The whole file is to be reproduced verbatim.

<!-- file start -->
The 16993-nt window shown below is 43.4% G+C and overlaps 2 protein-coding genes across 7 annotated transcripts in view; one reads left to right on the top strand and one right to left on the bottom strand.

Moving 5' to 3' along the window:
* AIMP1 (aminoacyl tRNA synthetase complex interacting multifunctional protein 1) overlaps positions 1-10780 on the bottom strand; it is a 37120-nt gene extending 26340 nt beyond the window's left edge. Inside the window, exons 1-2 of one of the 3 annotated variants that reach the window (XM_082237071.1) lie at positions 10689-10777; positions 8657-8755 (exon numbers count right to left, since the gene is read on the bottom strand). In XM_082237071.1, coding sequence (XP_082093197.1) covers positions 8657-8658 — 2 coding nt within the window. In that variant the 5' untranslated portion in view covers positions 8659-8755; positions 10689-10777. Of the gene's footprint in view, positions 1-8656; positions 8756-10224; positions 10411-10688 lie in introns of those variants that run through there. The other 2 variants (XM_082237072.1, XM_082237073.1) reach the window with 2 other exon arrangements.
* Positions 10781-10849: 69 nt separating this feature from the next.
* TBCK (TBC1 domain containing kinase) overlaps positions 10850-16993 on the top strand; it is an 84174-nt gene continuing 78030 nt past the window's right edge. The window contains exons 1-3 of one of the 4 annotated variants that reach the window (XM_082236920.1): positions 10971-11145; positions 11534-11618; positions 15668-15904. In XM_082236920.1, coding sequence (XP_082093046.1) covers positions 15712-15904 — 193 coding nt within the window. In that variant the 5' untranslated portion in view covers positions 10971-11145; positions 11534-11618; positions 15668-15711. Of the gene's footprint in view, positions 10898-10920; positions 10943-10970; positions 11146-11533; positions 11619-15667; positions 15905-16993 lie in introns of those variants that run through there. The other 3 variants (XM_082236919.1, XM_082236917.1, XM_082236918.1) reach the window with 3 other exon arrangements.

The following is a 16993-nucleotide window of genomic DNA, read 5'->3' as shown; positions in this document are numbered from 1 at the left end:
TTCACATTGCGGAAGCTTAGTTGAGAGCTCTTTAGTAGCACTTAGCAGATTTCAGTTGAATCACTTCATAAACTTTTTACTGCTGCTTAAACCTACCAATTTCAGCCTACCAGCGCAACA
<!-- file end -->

The 16993-nt window shown below is 43.4% G+C and overlaps 2 protein-coding genes across 7 annotated transcripts in view; one reads left to right on the top strand and one right to left on the bottom strand.

Moving 5' to 3' along the window:
* AIMP1 (aminoacyl tRNA synthetase complex interacting multifunctional protein 1) overlaps positions 1-10780 on the bottom strand; it is a 37120-nt gene extending 26340 nt beyond the window's left edge. Inside the window, exons 1-2 of one of the 3 annotated variants that reach the window (XM_082237071.1) lie at positions 10689-10777; positions 8657-8755 (exon numbers count right to left, since the gene is read on the bottom strand). In XM_082237071.1, coding sequence (XP_082093197.1) covers positions 8657-8658 — 2 coding nt within the window. In that variant the 5' untranslated portion in view covers positions 8659-8755; positions 10689-10777. Of the gene's footprint in view, positions 1-8656; positions 8756-10224; positions 10411-10688 lie in introns of those variants that run through there. The other 2 variants (XM_082237072.1, XM_082237073.1) reach the window with 2 other exon arrangements.
* Positions 10781-10849: 69 nt separating this feature from the next.
* TBCK (TBC1 domain containing kinase) overlaps positions 10850-16993 on the top strand; it is an 84174-nt gene continuing 78030 nt past the window's right edge. The window contains exons 1-3 of one of the 4 annotated variants that reach the window (XM_082236920.1): positions 10971-11145; positions 11534-11618; positions 15668-15904. In XM_082236920.1, coding sequence (XP_082093046.1) covers positions 15712-15904 — 193 coding nt within the window. In that variant the 5' untranslated portion in view covers positions 10971-11145; positions 11534-11618; positions 15668-15711. Of the gene's footprint in view, positions 10898-10920; positions 10943-10970; positions 11146-11533; positions 11619-15667; positions 15905-16993 lie in introns of those variants that run through there. The other 3 variants (XM_082236919.1, XM_082236917.1, XM_082236918.1) reach the window with 3 other exon arrangements.

The following is a 16993-nucleotide window of genomic DNA, read 5'->3' as shown; positions in this document are numbered from 1 at the left end:
TTCACATTGCGGAAGCTTAGTTGAGAGCTCTTTAGTAGCACTTAGCAGATTTCAGTTGAATCACTTCATAAACTTTTTACTGCTGCTTAAACCTACCAATTTCAGCCTACCAGCGCAACA